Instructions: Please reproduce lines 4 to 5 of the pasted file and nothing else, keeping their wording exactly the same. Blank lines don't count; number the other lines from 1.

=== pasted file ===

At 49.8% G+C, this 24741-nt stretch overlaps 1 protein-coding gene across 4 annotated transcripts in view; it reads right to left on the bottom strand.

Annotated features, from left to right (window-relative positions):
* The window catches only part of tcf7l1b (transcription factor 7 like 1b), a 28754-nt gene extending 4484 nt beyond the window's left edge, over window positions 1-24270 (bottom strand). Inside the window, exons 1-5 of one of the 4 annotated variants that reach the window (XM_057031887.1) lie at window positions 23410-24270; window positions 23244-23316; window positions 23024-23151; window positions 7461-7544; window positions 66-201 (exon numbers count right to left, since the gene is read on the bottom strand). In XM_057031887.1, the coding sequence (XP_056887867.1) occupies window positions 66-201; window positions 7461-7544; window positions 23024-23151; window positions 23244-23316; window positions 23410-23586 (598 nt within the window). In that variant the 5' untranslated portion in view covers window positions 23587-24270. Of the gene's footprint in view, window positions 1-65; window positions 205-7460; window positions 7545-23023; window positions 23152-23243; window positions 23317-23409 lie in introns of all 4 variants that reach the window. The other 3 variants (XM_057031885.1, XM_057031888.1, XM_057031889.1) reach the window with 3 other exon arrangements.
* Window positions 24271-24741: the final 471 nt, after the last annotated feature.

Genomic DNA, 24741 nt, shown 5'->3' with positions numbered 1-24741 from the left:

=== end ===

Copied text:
* Window positions 24271-24741: the final 471 nt, after the last annotated feature.

Genomic DNA, 24741 nt, shown 5'->3' with positions numbered 1-24741 from the left: